I never went to Alcoholics Anonymous (A.A.), but 20 years ago I underwent a lifestyle change that involved an exercise and diet program (lowering my resting pulse rate from a rocketing 120 to a healthy 60 that I've maintained ever since), and a return to church and a spiritual path.
From a daily dependence on alcohol that periodically turned into binge drinking, I went for long periods of abstinence to times when I have a glass of wine with dinner or at a social function or celebration.
My friends in A.A. still refer to me as an alcoholic, since I've never done the 12-step program and still sometimes have that glass of wine.
One evening over dinner, I asked one of those friends if she'd mind not calling me an alcoholic, explaining that isn't how I define myself. I quoted the definition of alcoholism from my American Heritage Dictionary: "the excessive and habitual consumption of alcohol."
My friend wasn't comfortable with that definition and suggested we call a doctor to get a "medical definition." I said the dictionary definition was good enough for me, and if she saw it differently that was fine too; I simply wished she'd stop calling me an alcoholic. She suddenly said, "Screw it," picked up her purse and books, and stormed out of the restaurant.
One of the drinking buddies of my boozing days is an Irish fellow who also stopped drinking 20 years ago and has never had a drop since though he never asked for the help of AA, therapy, religion, or any self-help or spiritual programs. His friends in AA lament that he is, nevertheless, what they call "a dry drunk."
In my non-AA layperson's view, a "drunk" who doesn't drink is a contradiction in terms.
Dan Wakefield's books include "How Do We Know When It's God?" and 'Returning: A Spiritual Journey.' Visit his website.
I have the greatest respect and regard for A.A., which has saved millions of lives and, as Kurt Vonnegut has said, may even turn out to be America's most important contribution to Western civilization, not only for helping people conquer alcoholism but also for providing a network of "families" in an era of social breakdown and isolation. My argument with the program is its insistence on being the only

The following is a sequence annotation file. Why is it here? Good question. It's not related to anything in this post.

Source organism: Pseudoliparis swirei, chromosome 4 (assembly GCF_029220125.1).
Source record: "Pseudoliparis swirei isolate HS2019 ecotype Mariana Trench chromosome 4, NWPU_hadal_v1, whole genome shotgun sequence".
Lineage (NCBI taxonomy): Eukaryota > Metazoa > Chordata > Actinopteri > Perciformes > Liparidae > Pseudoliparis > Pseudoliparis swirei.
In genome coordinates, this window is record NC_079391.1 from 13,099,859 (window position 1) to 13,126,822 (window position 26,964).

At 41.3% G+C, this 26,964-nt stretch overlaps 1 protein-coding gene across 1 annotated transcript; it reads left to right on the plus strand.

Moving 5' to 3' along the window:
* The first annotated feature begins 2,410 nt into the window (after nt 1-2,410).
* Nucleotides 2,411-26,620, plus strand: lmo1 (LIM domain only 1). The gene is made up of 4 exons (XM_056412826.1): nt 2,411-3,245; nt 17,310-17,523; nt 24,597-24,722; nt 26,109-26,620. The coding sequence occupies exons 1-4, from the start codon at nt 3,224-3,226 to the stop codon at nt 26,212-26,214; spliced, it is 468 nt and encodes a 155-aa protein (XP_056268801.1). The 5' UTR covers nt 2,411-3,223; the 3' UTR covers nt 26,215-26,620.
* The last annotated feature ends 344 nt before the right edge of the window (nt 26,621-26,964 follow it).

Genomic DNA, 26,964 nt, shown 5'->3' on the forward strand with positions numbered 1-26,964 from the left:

way to deal with the problem of alcoholism and seeing its views as the only legitimate ones on the subject.
An important new book by the health and medical researcher Anne M. Fletcher, "Sober for Good," shows that there are many routes to recovery, and the idea that Alcoholics Anonymous is the only way is a myth. Based on in-depth interviews with 222 men and women, who were former alcohol abusers, Fletcher concluded that sobriety was achieved through a variety of paths and programs, including therapy (most notably cognitive-behavioral therapy, which helps people change their behavior by recognizing self-defeating thought patterns); programs such as Women for Sobriety, which stresses strength rather than A.A.'s admission of powerlessness over alcohol; Smart Recovery, which emphasizes individuals' responsibility; and Secular Organizations for Sobriety, for those who don't accept the A.A. belief in a "Higher Power."
Twenty-five people in Fletcher's survey of those who maintained sobriety for more than five years quit on their own, like my Irish friend, with statements like "I put the cork in the bottle" and "That's it, I quit." Among those Fletcher calls "masters" over alcohol--sober for at least a decade--a few have found they can drink moderately, and she concludes that "at least for some people, one drink does not a drunk make." Ninety-six of those surveyed achieved sobriety through A.A., while the rest --a little more than half--took the variety of paths mentioned above.
The hopeful and valuable message of the book is that there are many ways to conquer abusive drinking, not just one. Of those who join A.A., only 10% stick with it after a year, and it will surely be encouraging for the dropouts--and their loved ones--to know that there are other options to try. Rick N., one of Fletcher's respondents who is sober for 21 years, said, "There are probably as many ways to defeat alcohol problems as there are people who want to recover. The more choices we can offer, the more people can be helped."
In my favorite guidance on the spiritual life, Father Nicholas Morcone, abbot of Glastonbury Abbey, a Benedictine monastery, said in a homily: "We must take God as he comes to each of us." Surely the same principle holds true for recovery from alcohol and drugs.